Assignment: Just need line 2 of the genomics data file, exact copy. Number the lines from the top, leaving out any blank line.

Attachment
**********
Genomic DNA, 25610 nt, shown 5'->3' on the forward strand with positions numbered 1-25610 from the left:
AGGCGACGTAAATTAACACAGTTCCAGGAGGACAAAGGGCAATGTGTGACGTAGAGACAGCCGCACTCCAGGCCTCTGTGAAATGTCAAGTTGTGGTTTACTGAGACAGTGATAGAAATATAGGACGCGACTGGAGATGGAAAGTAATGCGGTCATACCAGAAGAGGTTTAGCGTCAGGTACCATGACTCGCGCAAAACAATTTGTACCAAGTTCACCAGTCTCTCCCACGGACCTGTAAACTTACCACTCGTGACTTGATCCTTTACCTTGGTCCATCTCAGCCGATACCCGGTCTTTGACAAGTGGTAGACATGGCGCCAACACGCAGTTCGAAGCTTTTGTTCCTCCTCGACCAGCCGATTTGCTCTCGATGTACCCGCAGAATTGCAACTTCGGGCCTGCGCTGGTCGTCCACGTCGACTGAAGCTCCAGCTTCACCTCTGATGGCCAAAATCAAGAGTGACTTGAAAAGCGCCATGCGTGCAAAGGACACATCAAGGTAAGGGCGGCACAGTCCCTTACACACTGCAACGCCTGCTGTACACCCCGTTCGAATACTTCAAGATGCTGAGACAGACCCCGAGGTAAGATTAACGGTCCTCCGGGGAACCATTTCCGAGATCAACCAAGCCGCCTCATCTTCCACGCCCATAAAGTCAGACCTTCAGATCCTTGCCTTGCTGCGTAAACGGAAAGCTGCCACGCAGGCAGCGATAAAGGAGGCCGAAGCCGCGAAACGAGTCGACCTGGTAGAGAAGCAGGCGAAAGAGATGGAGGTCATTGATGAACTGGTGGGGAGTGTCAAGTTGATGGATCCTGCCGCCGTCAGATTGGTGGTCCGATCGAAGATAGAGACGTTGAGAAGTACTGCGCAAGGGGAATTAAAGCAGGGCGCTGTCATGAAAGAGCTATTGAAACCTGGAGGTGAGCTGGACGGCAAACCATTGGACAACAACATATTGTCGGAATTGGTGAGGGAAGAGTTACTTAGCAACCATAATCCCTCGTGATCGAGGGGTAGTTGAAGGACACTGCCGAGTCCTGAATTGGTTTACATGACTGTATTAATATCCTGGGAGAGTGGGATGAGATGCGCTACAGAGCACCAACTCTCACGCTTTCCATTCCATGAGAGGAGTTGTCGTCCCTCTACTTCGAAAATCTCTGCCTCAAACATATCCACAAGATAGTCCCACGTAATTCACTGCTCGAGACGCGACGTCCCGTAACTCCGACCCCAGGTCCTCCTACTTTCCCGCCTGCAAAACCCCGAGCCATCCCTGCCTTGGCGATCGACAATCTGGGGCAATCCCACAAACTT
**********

AGGCGACGTAAATTAACACAGTTCCAGGAGGACAAAGGGCAATGTGTGACGTAGAGACAGCCGCACTCCAGGCCTCTGTGAAATGTCAAGTTGTGGTTTACTGAGACAGTGATAGAAATATAGGACGCGACTGGAGATGGAAAGTAATGCGGTCATACCAGAAGAGGTTTAGCGTCAGGTACCATGACTCGCGCAAAACAATTTGTACCAAGTTCACCAGTCTCTCCCACGGACCTGTAAACTTACCACTCGTGACTTGATCCTTTACCTTGGTCCATCTCAGCCGATACCCGGTCTTTGACAAGTGGTAGACATGGCGCCAACACGCAGTTCGAAGCTTTTGTTCCTCCTCGACCAGCCGATTTGCTCTCGATGTACCCGCAGAATTGCAACTTCGGGCCTGCGCTGGTCGTCCACGTCGACTGAAGCTCCAGCTTCACCTCTGATGGCCAAAATCAAGAGTGACTTGAAAAGCGCCATGCGTGCAAAGGACACATCAAGGTAAGGGCGGCACAGTCCCTTACACACTGCAACGCCTGCTGTACACCCCGTTCGAATACTTCAAGATGCTGAGACAGACCCCGAGGTAAGATTAACGGTCCTCCGGGGAACCATTTCCGAGATCAACCAAGCCGCCTCATCTTCCACGCCCATAAAGTCAGACCTTCAGATCCTTGCCTTGCTGCGTAAACGGAAAGCTGCCACGCAGGCAGCGATAAAGGAGGCCGAAGCCGCGAAACGAGTCGACCTGGTAGAGAAGCAGGCGAAAGAGATGGAGGTCATTGATGAACTGGTGGGGAGTGTCAAGTTGATGGATCCTGCCGCCGTCAGATTGGTGGTCCGATCGAAGATAGAGACGTTGAGAAGTACTGCGCAAGGGGAATTAAAGCAGGGCGCTGTCATGAAAGAGCTATTGAAACCTGGAGGTGAGCTGGACGGCAAACCATTGGACAACAACATATTGTCGGAATTGGTGAGGGAAGAGTTACTTAGCAACCATAATCCCTCGTGATCGAGGGGTAGTTGAAGGACACTGCCGAGTCCTGAATTGGTTTACATGACTGTATTAATATCCTGGGAGAGTGGGATGAGATGCGCTACAGAGCACCAACTCTCACGCTTTCCATTCCATGAGAGGAGTTGTCGTCCCTCTACTTCGAAAATCTCTGCCTCAAACATATCCACAAGATAGTCCCACGTAATTCACTGCTCGAGACGCGACGTCCCGTAACTCCGACCCCAGGTCCTCCTACTTTCCCGCCTGCAAAACCCCGAGCCATCCCTGCCTTGGCGATCGACAATCTGGGGCAATCCCACAAACTT